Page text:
Relationships are important in any business. They’re especially important in fundraising.
Building trust and showing true interest in a person’s experiences, beliefs and values will lead you to lasting rewards — both personally and professionally. When you nurture strong and authentic relationships, your network will grow — and so will your potential for fundraising success.
Here are some tips on the art and science of relationship-building that I often share when I’m coaching executive directors or leading a board retreat:
- Remember something. When you meet someone new, remember their name — say it out loud a few times or write it down if you have to — and at least one other thing: where they work, what their dog’s name is, where they traveled last. Remember something that gives you a starting point with your next conversation with them. Give every new relationship a solid foundation that you can build on as you expand your network.
- Ask, listen and repeat. People love to talk about themselves. It’s human nature — our way of sharing our take on the world. So whether you start a conversation or join it, ask good questions and give people a chance to talk your ear off if they’re so inclined. Shoot for three to five questions every time you meet someone new. It’s OK to stick to the same topics — pick whatever you find most interesting. My faves: family, work, travel and hobbies.
- Lean into LinkedIn. If you haven’t updated your résumé in a while, carve out an hour to polish it up. Then make your LinkedIn profile sparkle. If it needs a lot more than a polish, don’t let yourself get intimidated. Take it step by step. When you’re ready, follow LinkedIn guru and WiredAdvisor Stephanie Sammons’ “10 in 10 rule” — spend 10 minutes per day making one-to-one connections with 10 of your LinkedIn contacts. (More on this in Entrepreneur’s recent article, 8 ways to better market yourself on LinkedIn.)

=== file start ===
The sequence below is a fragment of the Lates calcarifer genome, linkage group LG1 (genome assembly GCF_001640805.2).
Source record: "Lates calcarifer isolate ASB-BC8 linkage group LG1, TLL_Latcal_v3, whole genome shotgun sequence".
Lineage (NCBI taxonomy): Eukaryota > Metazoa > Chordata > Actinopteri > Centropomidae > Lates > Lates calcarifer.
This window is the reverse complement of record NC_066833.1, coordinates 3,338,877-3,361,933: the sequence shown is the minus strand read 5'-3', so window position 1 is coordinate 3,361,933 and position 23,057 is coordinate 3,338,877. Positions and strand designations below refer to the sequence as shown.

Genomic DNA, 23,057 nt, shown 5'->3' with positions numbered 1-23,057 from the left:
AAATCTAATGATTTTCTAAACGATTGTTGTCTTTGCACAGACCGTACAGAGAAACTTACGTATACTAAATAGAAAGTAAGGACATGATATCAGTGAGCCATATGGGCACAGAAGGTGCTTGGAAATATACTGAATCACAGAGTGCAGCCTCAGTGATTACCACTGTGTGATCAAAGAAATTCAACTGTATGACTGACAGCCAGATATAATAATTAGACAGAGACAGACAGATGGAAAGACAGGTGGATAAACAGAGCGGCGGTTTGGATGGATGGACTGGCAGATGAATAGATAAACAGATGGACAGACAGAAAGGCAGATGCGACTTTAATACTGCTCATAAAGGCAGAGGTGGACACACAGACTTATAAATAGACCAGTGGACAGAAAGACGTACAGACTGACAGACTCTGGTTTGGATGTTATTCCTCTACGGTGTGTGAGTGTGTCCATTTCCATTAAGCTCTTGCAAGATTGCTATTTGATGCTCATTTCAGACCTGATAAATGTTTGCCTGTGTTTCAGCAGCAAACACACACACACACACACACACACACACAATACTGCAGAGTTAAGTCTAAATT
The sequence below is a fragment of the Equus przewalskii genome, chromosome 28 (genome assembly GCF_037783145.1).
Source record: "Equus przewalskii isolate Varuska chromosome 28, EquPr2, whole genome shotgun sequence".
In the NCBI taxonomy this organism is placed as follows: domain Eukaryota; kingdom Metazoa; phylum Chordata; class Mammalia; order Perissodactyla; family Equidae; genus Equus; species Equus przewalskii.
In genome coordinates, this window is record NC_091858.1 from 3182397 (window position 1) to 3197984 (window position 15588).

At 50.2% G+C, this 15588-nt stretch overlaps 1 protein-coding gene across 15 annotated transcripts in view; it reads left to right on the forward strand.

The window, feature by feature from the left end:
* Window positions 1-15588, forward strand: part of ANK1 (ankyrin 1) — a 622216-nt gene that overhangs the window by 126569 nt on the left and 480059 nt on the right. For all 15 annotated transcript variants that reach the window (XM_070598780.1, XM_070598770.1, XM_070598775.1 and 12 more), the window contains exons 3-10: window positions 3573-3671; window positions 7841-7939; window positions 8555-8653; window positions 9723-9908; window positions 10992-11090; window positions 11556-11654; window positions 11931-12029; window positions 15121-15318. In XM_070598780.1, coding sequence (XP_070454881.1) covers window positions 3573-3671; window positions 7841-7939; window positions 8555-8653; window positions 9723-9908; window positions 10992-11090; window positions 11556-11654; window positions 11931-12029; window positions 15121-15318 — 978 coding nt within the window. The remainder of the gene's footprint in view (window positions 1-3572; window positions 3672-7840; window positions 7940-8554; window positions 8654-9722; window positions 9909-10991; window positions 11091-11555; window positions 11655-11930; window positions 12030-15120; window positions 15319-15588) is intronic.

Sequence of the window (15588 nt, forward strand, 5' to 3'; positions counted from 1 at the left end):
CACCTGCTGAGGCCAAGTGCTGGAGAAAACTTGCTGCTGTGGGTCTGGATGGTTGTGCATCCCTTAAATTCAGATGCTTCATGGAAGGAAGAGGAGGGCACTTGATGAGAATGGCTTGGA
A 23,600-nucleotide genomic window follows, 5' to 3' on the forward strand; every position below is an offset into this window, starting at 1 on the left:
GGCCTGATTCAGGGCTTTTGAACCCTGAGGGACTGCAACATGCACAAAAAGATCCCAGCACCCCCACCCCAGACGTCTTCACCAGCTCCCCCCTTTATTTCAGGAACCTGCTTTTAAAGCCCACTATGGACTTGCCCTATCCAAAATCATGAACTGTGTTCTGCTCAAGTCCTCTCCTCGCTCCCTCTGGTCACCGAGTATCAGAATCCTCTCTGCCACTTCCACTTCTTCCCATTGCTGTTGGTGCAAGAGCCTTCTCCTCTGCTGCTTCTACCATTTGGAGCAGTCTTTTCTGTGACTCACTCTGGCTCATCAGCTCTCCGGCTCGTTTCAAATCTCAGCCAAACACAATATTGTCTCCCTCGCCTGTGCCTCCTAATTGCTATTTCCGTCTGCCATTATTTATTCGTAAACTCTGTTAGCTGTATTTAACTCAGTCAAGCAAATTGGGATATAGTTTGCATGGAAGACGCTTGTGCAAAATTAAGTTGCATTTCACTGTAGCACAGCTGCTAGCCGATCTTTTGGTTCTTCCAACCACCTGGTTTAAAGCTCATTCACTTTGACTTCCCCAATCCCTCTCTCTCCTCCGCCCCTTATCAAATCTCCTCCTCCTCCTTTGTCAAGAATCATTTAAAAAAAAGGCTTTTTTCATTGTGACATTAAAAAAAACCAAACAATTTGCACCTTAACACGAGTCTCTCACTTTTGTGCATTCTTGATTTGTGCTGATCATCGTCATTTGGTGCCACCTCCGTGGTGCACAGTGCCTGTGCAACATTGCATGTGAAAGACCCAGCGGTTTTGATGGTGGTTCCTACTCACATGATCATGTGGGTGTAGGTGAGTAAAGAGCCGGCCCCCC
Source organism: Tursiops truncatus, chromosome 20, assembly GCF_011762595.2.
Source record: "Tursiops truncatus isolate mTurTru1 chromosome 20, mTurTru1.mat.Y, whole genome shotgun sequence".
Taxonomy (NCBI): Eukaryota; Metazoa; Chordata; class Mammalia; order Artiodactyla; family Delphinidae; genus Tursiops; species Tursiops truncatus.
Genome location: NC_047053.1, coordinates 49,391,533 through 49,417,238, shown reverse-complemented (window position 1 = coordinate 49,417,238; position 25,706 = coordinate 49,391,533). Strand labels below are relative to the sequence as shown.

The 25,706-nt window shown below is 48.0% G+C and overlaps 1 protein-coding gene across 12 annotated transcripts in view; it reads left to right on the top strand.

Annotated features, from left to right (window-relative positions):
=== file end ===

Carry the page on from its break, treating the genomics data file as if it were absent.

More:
- Connect others — and connections will come your way. One of the best ways to build out your network is to connect people within it. Is there a friend, colleague or client who’s grappling with a challenge in their organization? You probably know someone who’s worked through similar issues. Connect them — and there’s a good chance that they’ll return the favor someday by referring a potential who could use some help from someone with your skillset.
- Follow up. Especially if you ask someone to introduce you. Once you meet, don’t let your relationship-building mojo fade away as fast as time flies. Reach out, build time into your busy schedule for a coffee or lunch or happy hour with them before you become “someone they met at some event somewhere … what was her name again?” Following up is most important if you ask someone to introduce you.
As you nurture these new relationships, go back to the beginning and be thoughtful about making introductions. Patrick Ewers, an early LinkedIn exec who’s now a relationship management coach, offers some great tips on strategically managing your networking introductions.
May the networking force(s) be with you!